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Automakers Can’t Sacrifice Safety in Rush to Autonomous Driving, Warns Transportation Sec. Foxx

“People who start a trip” should “finish it.”

by on Jul.20, 2016

U.S. Transportation Secretary Anthony Foxx said safety must be the top concern when it comes to the development of autonomous vehicles.

Safety, rather than the rush to be first to market, must be fundamental to the development of autonomous vehicle technology, according to U.S. Transportation Secretary Anthony Foxx.

The government will move ahead with plans to release new guidelines covering the development of self-driving vehicles later this summer, Foxx said during a speech in San Francisco. But regulators are clearly keeping in mind the series of collisions that have involved Google autonomous vehicle prototypes and the May 9 fatal crash of a Tesla Model S being driven in semi-autonomous Autopilot mode.

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“We want people who start a trip to finish it,” Foxx said. And while “Autonomous doesn’t mean perfect,” he cautioned that, “We need industry to take the safety aspects of this very seriously.” (more…)

Self-Driving Cars Likely to Mean Lower Insurance Premiums

Autonomous cars expected to be a standard feature by 2035, predicts Moody’s.

by on Mar.29, 2016

A Google car prototype.

An estimated 90% of all crashes are the result of driver error which, proponents believe, should mean markedly fewer deaths and injuries once autonomous vehicles begin rolling out on the nation’s highways.

That should be doubly good news for American motorists, according to a report by Moody’s Investors Service, which predicts a sharp decline in auto insurance rates. But that’s not necessarily good news for the insurance industry.

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“Accident frequency will fall sharply over time, and will ultimately translate into significantly lower premiums and consequently lower profits for auto insurers,” the report forecasts.

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Google on Hiring Spree for Autonomous Vehicle Program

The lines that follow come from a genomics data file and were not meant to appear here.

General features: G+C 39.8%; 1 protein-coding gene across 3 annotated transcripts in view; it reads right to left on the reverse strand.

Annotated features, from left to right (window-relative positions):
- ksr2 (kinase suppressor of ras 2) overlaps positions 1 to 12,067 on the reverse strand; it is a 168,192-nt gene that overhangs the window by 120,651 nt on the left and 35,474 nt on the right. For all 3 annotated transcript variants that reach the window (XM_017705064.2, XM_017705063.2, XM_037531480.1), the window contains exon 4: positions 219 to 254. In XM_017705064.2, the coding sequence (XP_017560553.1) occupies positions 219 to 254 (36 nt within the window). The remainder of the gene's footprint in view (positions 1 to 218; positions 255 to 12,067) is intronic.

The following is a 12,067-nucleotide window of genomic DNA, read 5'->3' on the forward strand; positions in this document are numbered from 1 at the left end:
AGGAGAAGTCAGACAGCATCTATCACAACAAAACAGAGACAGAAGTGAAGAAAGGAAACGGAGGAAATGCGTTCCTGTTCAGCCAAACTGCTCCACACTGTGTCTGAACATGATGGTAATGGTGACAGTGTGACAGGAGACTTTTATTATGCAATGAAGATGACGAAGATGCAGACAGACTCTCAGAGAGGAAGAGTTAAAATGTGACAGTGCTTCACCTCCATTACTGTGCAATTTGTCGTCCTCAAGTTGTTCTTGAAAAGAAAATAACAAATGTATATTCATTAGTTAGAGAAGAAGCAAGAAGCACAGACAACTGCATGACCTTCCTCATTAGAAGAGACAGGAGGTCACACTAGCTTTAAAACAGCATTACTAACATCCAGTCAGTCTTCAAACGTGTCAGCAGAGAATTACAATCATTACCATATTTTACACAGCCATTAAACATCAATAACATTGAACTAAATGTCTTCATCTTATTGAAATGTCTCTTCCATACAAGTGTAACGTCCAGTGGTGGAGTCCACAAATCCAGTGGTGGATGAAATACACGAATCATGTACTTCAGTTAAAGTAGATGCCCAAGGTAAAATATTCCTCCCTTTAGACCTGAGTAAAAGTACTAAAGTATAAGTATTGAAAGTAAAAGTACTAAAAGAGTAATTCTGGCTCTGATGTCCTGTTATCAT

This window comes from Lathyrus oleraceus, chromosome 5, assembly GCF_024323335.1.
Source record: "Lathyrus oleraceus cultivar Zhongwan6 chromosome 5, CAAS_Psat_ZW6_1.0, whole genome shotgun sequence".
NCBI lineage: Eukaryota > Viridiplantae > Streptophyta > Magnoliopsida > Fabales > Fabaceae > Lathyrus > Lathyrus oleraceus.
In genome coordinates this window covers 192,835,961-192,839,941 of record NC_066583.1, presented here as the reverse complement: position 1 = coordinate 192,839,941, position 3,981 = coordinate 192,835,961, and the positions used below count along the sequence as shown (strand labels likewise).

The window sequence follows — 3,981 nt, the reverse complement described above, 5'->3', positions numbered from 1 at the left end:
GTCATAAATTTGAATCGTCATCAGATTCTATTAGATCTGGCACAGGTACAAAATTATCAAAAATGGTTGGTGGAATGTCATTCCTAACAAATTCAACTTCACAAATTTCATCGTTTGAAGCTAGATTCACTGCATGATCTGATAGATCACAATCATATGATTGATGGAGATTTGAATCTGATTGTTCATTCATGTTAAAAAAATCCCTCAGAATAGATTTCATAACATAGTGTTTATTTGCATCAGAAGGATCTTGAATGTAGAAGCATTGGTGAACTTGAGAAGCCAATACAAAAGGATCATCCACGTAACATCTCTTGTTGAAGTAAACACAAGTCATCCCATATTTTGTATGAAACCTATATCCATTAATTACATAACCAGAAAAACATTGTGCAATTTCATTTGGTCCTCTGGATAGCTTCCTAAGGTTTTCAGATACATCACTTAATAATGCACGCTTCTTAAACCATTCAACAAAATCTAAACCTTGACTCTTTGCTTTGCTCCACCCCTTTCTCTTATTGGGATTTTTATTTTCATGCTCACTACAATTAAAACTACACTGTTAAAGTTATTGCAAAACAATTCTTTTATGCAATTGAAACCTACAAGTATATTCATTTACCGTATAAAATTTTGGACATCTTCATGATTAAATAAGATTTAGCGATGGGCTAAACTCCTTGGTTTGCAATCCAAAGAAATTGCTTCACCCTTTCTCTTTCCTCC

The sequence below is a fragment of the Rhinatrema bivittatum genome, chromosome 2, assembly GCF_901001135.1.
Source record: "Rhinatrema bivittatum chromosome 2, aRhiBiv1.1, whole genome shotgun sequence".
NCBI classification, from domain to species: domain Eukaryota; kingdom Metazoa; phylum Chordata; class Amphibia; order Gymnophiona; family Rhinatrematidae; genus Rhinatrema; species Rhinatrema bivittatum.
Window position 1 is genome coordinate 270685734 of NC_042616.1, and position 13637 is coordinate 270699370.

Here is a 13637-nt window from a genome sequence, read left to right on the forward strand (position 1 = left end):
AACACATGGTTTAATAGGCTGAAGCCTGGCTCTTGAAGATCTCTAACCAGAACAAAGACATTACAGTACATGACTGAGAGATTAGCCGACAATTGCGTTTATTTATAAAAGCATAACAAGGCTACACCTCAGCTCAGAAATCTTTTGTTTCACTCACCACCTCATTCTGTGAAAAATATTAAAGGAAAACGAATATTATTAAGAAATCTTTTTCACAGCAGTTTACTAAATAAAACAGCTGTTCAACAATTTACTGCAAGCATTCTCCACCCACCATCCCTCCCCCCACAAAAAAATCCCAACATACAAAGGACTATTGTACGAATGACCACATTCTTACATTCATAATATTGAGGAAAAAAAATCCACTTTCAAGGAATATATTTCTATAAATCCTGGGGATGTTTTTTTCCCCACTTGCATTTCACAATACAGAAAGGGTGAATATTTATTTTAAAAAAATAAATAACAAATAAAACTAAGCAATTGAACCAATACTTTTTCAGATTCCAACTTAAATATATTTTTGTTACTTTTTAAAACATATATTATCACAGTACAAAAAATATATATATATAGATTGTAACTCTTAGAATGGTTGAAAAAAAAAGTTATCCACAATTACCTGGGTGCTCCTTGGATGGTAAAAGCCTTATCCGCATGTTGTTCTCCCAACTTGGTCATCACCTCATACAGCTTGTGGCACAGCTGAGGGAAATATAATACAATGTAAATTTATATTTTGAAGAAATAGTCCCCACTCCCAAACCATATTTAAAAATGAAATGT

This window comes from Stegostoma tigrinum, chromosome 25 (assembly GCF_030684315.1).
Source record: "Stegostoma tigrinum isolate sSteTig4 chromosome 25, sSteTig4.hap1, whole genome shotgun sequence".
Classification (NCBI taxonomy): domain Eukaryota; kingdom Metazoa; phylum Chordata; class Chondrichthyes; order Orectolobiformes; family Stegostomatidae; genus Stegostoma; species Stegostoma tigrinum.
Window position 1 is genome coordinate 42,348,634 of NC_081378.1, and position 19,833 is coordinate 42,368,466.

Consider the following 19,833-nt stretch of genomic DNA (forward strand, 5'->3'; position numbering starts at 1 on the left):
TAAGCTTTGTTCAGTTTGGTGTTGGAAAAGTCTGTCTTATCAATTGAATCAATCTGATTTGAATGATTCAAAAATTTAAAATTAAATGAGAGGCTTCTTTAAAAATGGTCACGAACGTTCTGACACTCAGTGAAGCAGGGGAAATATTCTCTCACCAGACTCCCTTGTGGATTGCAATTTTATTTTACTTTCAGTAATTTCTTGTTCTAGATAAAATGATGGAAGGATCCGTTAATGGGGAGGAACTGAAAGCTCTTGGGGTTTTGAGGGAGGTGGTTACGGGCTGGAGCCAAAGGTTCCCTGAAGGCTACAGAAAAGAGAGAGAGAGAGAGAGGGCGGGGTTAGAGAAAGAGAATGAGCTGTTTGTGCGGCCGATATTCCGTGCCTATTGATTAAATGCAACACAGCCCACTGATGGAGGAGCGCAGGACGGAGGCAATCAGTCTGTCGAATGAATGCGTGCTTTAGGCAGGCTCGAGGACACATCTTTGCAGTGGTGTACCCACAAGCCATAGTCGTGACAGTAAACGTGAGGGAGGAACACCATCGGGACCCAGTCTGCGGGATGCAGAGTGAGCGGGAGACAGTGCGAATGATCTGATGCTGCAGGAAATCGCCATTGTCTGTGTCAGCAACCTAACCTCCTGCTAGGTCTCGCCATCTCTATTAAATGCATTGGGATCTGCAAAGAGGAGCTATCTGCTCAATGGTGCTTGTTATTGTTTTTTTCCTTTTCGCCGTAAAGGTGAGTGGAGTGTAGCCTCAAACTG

Will it build cars, after all?

by on Feb.12, 2016

Google plans to expand the range of places it is testing its autonomous prototypes.

Google is putting out the “Help Wanted” sign, and it could signal a major shift in plans for its Google X autonomous vehicle program.

For the last several years, the high-tech firm has said it doesn’t want to produce its own vehicles but would rather find partners – a term used by Google X CEO John Krafcik during a visit to Detroit last month. But among the dozens of jobs being advertised, at least some put a focus on manufacturing skills.

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That includes one for a manufacturing process engineer who would be responsible for “designing factory assembly stations, optimizing production floor layout, automating critical manufacturing processes and approving fixture designs used in the assembly of electronic modules for the self-driving car.”

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Still Secret Apple Car Project Suffers Series of Setbacks

But project moving ahead, says key rival.

by on Jan.26, 2016

Apple execs won't confirm their plans but hint of "massive change" coming in the auto industry.

While tech giant Apple isn’t ready to confirm the car project it has reportedly dubbed Project Titan, it has become what one rival calls “an open secret.” But while the program appears to be moving ahead, sources warn that it has suffered a series of unexpected setbacks.

One of the key members of a team now said to number as many as 1,000 employees plans to leave, while another senior Apple exec has expressed his frustration at the progress the program is making, according to reports from Silicon Valley.

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That said, after touring Silicon Valley this past week, Daimler AG CEO Dieter Zetsche told the German publication Welt am Sonntag he was impressed with what he learned about the car programs at Apple and tech rival Google.

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Ford and Google Partnering on Autonomous Vehicles

Deal expected to be announced at CES on January 5.

by on Dec.22, 2015

CEO Fields has been pushing to transform Ford into a "mobility company," not just a carmaker.

Ford Motor Co. and Google are expected to announce a new alliance that will include joint development of autonomous vehicles.

Several sources have confirmed reports that were circulating on Monday indicating the announcement will be made two weeks from now when Ford CEO Mark Fields serves as keynote speaker at the annual Consumer Electronics Show in Las Vegas.

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The move could help jump-start the self-driving vehicle program at Ford which was planning to begin testing an autonomous version of its Fusion Hybrid sedan on public roads near its high-tech center in Silicon Valley next month. Ford is generally considered a follower in the emerging field while Google is generally seen as leading the field in autonomous vehicle development.

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Ford Set to Test Autonomous Cars on California Roads

Modified Fusion Hybrid will operate out of Palo Alto research center.

by on Dec.16, 2015

An autonomous Ford Fusion Hybrid begins testing on public roads in California.